Posted by: splillo | March 5, 2012

The heat is on

The weather is not calming down anytime soon. Following two major storm systems that affected the nation in the last week, the Northeast is covered in a fresh layer of snow and ice, and the Ohio Valley down through the Southeast is cleaning up after a major tornado outbreak. I won't go into many details; The news coverage has been excellent for this outbreak. It would appear that 2012 is taking over where 2011 left off. Hopefully this is not a sign of things to come this spring. Below I have included a map of all the severe reports from March 2nd (Source).

Here's an aerial shot of damage in Marysville, IN (Source).

The first half of this week should be calm and dry for this ravaged area, helping with the clean-up efforts. However, by Thursday, another significant system will be swinging through. There shouldn't be any major severe weather associated with this storm though; only some showers and thunderstorms with the frontal passage. Ahead of this storm, temperatures will sky-rocket. A large area of high pressure over the western Atlantic will pump warm temperatures northward. Much of the Northeast will reach into the 50's and 60's on Thursday.

Cooler temperatures will drop into the region behind the front on Saturday. However, this will be short-lived, and by Sunday we'll be back up around 50. The truth is that we're entering a very warm pattern next week. A trough over the Gulf of Alaska will translate to a large ridge downstream east of the Rockies. The image on the right shows a day-10 500mb height anomaly ensemble-mean forecast valid 00z March 15 ... wait, don't stop reading! For our purposes, red = warm. There's lots of red over eastern North America.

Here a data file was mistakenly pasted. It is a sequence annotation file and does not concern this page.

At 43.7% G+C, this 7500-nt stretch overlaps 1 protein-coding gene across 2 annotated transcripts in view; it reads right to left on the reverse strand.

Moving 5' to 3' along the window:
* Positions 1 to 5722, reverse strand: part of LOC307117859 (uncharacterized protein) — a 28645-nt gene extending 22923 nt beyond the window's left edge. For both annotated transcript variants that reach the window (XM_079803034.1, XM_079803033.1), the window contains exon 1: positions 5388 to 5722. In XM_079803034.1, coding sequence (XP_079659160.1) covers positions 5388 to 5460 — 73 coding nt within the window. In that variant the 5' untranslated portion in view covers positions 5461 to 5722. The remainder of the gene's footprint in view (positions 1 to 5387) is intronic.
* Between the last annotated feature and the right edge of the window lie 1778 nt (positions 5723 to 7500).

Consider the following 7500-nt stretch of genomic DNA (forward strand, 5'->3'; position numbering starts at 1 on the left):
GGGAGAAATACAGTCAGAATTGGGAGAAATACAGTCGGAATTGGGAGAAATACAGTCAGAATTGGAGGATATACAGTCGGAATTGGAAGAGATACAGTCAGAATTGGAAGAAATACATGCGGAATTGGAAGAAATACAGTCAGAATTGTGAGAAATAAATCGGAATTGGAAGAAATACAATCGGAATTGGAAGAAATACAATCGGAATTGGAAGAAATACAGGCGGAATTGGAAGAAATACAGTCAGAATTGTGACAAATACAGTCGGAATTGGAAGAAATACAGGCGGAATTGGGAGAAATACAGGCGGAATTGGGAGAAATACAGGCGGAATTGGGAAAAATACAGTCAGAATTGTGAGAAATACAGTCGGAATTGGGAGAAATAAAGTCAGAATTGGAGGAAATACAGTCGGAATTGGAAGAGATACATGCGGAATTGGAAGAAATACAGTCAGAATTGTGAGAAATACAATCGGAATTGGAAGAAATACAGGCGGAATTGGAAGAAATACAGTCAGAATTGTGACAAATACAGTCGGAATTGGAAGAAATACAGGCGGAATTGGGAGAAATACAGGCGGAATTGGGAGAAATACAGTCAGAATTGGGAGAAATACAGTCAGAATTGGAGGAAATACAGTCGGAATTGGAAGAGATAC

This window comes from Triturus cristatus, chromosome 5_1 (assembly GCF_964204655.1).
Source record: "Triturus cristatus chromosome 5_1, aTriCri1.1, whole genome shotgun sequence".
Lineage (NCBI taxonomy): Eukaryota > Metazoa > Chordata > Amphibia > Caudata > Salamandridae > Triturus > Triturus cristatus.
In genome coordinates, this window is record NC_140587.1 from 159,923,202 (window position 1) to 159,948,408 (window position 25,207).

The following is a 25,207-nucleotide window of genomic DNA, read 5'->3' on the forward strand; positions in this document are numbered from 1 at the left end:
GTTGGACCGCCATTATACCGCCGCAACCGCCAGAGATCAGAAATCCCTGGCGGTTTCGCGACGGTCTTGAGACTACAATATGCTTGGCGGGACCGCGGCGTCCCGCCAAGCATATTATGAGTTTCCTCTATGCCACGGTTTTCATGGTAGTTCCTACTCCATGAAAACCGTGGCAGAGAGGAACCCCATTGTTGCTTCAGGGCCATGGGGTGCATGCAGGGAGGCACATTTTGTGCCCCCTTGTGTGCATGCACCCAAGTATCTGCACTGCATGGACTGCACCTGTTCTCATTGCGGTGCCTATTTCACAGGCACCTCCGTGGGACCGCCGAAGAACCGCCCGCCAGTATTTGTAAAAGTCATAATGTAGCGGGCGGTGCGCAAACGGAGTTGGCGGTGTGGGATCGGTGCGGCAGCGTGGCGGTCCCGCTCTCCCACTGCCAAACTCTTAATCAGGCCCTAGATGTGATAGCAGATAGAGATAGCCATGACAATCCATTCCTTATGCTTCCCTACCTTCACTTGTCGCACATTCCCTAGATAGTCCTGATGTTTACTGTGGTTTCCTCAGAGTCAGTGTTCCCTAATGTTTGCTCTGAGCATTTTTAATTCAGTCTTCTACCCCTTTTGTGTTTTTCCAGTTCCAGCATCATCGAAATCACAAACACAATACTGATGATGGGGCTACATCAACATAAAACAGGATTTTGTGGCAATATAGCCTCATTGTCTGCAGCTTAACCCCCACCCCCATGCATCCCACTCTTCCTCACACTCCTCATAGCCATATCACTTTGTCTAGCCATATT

The jet stream will be displaced very far north into Canada, flooding the region with warm air. At first glance, it doesn't look like we'll be breaking any records, but this should be a prolonged period of temperatures consistently in the 60's ... closer to that of late April / early May standards!!

Just to cover all my bases, this doesn't preclude any stormy rainy days. In a pattern like this with the jet stream so far north, cutoff lows become more common. Picture a trough ejecting eastward from the Gulf of Alaska into the western U.S. The trough wants to dig southward, but the jet stream resists. What then happens is that the storm digs outside of the jet. Normally disturbances follow the jet stream from west to east across the nation, giving us that general rhythm of storms about once every three days. When a storm cuts off from the jet, there's no longer any force to move it forward. It's like a car pulling into the breakdown lane on a highway. These cutoff lows can linger for many days.

In this pattern, it's possible to get a cutoff situated in the Ohio Valley that would pump Atlantic moisture into New England, producing days of heavy rain. Just another potential to consider in this developing regime. The weather is never simple.